No assistant coach on Oklahoma State's staff was more indispensable than Dana Holgorsen. Country roads will take him to the place he belongs after OSU's bowl game. He can recruit top-tier talents like Noel Devine to West Virginia and win big with the Mountaineers. The last coach to do so moved on to Michigan as his next gig. West Virginia's been to the BCS twice since 2006 and played for a spot in the national title game at the end of the 2007 season.
"It's a good one. It's a real good one," Holgorsen called his situation on Tuesday night in the Tulsa World.
Agreed. Some jobs are not better than coordinating a winning offense. (Hi Vanderbilt!)
Plenty of jobs are. (That's you, Florida and West Virginia.)
But now, Holgorsen's exit from Stillwater should prompt at least unease in even the most optimistic of orange-wearing pistol firers. It shouldn't prompt much more.
Holgorsen's offense and play-calling prowess propelled Oklahoma State to a record-breaking season on the stat sheet and in the win column, notching 10 regular-season wins for the first time in school history. In the process, he became one of college coaching's hottest names.
The season was even more surprising considering almost every pundit pegged the Cowboys to stagger on from the exits of Dez Bryant and Zac Robinson to a finish in the bottom half of the Big 12 South. They finished tied atop the division for the first time ever.
It was a great accomplishment, but let's hold off on the parade in Holgorsen's honor.
Oklahoma State won nine games in each of the past two seasons. The 10 this season was a surprise, but the truth is simple: First-team All-Big 12 quarterback Brandon Weeden and Biletnikoff Award-winning receiver Justin Blackmon were criminally underrated to begin the season.
Kendall Hunter was even better this season than he was during his All-American campaign in 2008.
Would all three have duplicated those feats in 2010 without Holgorsen?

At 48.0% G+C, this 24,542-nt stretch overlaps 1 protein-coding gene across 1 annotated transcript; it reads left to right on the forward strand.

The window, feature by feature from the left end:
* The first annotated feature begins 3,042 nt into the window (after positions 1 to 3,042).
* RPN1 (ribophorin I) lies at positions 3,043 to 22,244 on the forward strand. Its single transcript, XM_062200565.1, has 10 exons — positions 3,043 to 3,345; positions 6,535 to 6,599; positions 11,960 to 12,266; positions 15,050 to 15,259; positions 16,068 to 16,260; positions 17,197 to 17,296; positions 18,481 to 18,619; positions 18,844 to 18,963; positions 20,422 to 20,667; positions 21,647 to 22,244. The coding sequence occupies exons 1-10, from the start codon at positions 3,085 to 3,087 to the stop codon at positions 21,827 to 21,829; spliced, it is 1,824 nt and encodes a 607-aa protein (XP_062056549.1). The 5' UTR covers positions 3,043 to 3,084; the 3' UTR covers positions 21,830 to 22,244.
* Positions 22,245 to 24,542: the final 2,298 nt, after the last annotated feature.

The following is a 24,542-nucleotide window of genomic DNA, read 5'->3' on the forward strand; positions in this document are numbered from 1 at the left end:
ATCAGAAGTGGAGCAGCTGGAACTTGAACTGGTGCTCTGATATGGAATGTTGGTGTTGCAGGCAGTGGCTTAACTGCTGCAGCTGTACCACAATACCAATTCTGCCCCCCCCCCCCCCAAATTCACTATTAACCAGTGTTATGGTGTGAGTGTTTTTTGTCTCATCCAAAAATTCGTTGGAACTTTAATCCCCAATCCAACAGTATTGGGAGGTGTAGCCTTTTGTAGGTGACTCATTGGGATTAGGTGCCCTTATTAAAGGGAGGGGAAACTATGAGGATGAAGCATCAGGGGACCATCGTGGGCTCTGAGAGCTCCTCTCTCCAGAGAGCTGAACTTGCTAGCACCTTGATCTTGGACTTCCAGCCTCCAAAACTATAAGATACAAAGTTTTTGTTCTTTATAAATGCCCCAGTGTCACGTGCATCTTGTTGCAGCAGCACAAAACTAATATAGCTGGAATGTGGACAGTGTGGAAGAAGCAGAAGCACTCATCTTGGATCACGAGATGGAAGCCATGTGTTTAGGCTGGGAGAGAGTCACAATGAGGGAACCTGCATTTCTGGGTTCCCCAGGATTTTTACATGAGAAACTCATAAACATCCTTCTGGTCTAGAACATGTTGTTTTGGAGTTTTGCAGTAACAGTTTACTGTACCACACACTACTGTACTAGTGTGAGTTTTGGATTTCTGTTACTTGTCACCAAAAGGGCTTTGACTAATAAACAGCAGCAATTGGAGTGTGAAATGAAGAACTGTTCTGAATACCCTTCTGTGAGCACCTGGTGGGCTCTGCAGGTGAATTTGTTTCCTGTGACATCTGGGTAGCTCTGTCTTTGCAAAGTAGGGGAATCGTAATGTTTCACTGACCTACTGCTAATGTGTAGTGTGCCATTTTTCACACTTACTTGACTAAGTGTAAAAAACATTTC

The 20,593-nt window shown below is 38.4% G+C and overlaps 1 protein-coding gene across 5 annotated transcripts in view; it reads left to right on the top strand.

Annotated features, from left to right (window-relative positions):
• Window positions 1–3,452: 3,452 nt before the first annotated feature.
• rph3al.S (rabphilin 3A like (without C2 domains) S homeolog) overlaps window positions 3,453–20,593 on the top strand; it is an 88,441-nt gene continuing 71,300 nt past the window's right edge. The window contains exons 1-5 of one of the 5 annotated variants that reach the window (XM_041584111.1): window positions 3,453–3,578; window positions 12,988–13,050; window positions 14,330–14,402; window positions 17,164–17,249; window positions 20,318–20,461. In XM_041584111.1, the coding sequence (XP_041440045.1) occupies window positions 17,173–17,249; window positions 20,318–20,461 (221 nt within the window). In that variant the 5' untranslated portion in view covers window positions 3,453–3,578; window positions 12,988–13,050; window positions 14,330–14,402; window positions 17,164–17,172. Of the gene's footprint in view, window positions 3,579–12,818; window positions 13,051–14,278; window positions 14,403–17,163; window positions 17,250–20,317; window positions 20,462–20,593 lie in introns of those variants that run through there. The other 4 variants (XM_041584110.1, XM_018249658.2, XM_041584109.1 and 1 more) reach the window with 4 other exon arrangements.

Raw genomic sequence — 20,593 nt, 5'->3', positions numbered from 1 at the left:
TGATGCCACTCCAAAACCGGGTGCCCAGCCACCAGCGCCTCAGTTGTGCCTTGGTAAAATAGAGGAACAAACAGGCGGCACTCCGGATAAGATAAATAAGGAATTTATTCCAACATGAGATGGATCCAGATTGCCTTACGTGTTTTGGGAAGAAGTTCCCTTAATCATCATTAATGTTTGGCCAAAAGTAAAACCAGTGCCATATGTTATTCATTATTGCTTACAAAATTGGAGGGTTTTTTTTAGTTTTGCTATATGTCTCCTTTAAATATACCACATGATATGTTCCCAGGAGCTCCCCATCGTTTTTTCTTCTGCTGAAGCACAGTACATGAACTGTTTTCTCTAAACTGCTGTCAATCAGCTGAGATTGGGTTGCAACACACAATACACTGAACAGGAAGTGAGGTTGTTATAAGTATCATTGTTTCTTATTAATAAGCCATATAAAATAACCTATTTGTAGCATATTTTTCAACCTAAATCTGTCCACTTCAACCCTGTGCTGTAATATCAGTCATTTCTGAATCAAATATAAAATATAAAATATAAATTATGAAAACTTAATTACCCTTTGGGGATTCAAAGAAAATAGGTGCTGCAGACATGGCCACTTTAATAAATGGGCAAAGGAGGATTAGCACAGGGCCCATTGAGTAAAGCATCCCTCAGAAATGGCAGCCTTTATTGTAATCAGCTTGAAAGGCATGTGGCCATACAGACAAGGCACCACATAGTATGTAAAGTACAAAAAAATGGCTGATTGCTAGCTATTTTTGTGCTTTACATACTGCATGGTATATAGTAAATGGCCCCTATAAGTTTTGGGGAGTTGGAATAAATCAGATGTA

But, with apologies to another coach-in-exiting down South, they'd have still been pretty dadgum good.
Holgorsen isn't the guy making approximately 2,952 reads in the seconds following the snap on the field. He isn't the guy looking confident in the pocket and threading perfect passes down the sideline over perfect coverage from one of the Big 12's best cornerbacks from a cannon arm.
Holgorsen isn't the guy jumping over cornerbacks to haul in jump balls, and he's not the guy catching balls over the middle and daring defensive backs to try and tackle him. He wasn't the guy who amped up his work ethic during the spring and fall to become the player he was this fall.
And he certainly wasn't the guy who wouldn't let his legs stop churning to the tune of a second 1,500-yard season on the ground -- the first of which came while Holgorsen was still at Houston -- with what seemed like 1,500 broken tackles, too.
Brandon Weeden, Justin Blackmon and Kendall Hunter did that.
Holgorsen helped. A lot. There's no doubt about that.
But the offense wouldn't have been inept without him. Just because a bunch of people said Oklahoma State was going to finish fifth in the South in 2010 doesn't mean that Holgorsen was the only reason the Cowboys didn't.
Weeden and Blackmon were far, far better than advertised, and could very well be back in 2011, likely better and certainly more experienced. Hunter, a senior, came back better than ever in 2010, and Oklahoma State has a handful of backs drooling at the opportunity to fill his shoes, like All-Big 12 freshman Joseph Randle and Jeremy Smith, as well as incoming freshman Herschel Sims.
There are plenty more players who fit a spread scheme ready to go to Oklahoma State than any other. Coach Mike Gundy said that himself at Big 12 media days before the season, and it's true. Getting the right guy will ultimately decide if Oklahoma State takes a step back next year.
The Cowboys need a new coordinator who understands some form of the spread offense.
They need Weeden and Blackmon to stay in college and try to make a run at a Big 12 title in 2011.
They don't need to panic.